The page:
Then the Liberals went to the unprecedented length to gag our work in committee. In a move not seen in over 20 years, the Prime Minister and his minister placed time allocation on the work of the committee to properly vet each clause of the bill and hear expert testimony on its effect. This is what they are saying they want in committee now.

Sadly, the Liberals have also shown disrespect for the House and for the fundamental rights and freedoms we have all been elected to defend. The latest motion, Motion No. 11, gives the NDP-Liberal government the power to extend debate daily, without notice, until midnight, while giving it a pass on having to participate and giving the Prime Minister the ability to arbitrarily shut down the House until the fall if he feels that his power is being threatened by the truth revealed in this place.

Over and over again, they have come dangerously close to being exposed for using disinformation to convince Canadians that they have their backs and are motivated by concern for the safety of Canadians, so why would Canadians trust them with this latest version of their anti-speech bill?

On this side of the House, we will not permit them to run roughshod over Canadians’ rights and freedoms without a challenge. I would like to reiterate the concerns of some of Canada’s leading experts on the digital economy and our media landscape, because we want to hear from the people who are the experts, right?

Well, Michael Geist serves as the Canada research chair in Internet and e-commerce law at the University of Ottawa. He has said that, despite the government’s claim, it simply is not the case that Internet regulation is off the table with C-11. According to Geist, “everything from podcasts to TikTok videos fit neatly into the new exception that gives the CRTC the power to regulate such content as a ‘program.’”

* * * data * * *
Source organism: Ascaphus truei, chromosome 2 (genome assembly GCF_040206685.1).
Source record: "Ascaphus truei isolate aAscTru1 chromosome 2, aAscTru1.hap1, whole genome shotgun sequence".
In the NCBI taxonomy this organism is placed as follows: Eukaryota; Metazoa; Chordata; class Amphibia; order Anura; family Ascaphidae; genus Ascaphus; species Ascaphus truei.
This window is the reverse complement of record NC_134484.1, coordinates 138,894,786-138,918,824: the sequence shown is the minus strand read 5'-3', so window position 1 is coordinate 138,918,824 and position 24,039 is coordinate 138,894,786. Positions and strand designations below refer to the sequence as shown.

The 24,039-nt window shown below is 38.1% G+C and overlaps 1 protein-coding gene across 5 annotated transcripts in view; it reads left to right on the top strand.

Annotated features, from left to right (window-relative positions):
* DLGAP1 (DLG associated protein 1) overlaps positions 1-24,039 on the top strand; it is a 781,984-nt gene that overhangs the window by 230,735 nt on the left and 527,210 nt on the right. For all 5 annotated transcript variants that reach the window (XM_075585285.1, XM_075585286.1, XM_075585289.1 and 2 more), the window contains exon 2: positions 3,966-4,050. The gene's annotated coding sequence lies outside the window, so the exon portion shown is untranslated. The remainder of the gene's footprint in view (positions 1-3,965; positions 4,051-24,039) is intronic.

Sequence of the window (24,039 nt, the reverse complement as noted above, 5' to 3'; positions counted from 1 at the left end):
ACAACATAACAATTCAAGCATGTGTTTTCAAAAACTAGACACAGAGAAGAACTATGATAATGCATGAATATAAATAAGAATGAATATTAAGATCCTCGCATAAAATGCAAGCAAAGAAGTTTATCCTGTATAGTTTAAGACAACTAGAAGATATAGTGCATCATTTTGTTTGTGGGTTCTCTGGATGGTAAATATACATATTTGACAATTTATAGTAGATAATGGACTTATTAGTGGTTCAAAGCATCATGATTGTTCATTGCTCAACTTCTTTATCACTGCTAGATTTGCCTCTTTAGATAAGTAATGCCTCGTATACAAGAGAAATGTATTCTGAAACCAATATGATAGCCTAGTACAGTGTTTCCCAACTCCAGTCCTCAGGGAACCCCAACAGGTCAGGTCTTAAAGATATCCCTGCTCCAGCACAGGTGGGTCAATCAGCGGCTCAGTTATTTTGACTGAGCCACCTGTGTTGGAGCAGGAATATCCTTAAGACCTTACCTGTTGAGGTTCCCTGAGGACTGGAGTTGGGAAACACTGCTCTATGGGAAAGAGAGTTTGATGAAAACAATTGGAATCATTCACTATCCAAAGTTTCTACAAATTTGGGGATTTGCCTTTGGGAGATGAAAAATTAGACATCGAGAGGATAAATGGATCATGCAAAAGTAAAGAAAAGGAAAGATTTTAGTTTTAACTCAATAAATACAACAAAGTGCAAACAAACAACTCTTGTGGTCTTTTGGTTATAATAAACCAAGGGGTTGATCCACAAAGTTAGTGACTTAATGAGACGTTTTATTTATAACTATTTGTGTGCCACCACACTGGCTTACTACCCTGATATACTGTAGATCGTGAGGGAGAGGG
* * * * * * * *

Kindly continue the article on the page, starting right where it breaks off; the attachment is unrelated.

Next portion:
He has warned that Bill C-11 actually goes beyond Bill C-10 in empowering the CRTC to control user-generated content.

He says, “As Bill C-10 made its way through the legislative process, new provisions were added to limit the scope of CRTC orders and regulations over online undertakings and user generated content.... Those limits have been removed from Bill C-11, which once again opens the door to a far more aggressive CRTC regulatory approach.”

I would also like to reiterate what Mr. Geist said last year. He said, “We would never dream of saying the CRTC would or should regulate things like our own letters or our blog posts, but this is a core expression for millions of Canadians, and we are saying that it is treated as a program like any other, and subject to regulation.”

To Geist, it is clear that Bill C-11 aims to pick winners and losers in the competitive digital marketplace of ideas. No other country in the world regulates content in the way that this bill is proposing. The government missed a golden opportunity to listen to what Canadians had to say. While they could have fully excluded user-generated content and put strict limits on the CRTC’s power, they chose not to, and that is a concern.

Peter Menzies is another expert well known to the government as the former vice-chair of the CRTC. According to Mr. Menzies, the biggest difference between Bill C-11 and last year’s Bill C-10 is the bill number. He says that the Liberals “continue to believe that the internet is broadcasting, and I don’t think they really understand what it is”.

Well, either they do not understand, or maybe they are so concerned that they are trying to limit that. His input on the debate has justified many of the fears that my colleagues and I have with regard to the practical effect of Bill C-11.

As with so many other bills, and this is important, the Liberals are choosing to throw up their hands and empower the unelected CRTC with defining social media and deciding whether uploaded content passes its smell test. That should not be its job.

Canadians could attempt to hold the CRTC accountable for its decisions if there were public records of its meetings, but according to Menzies, no minutes of their meetings are kept. As a former commissioner, Mr. Menzies knows the mandate of the CRTC better than most anyone. The CRTC does manage speech. In his words: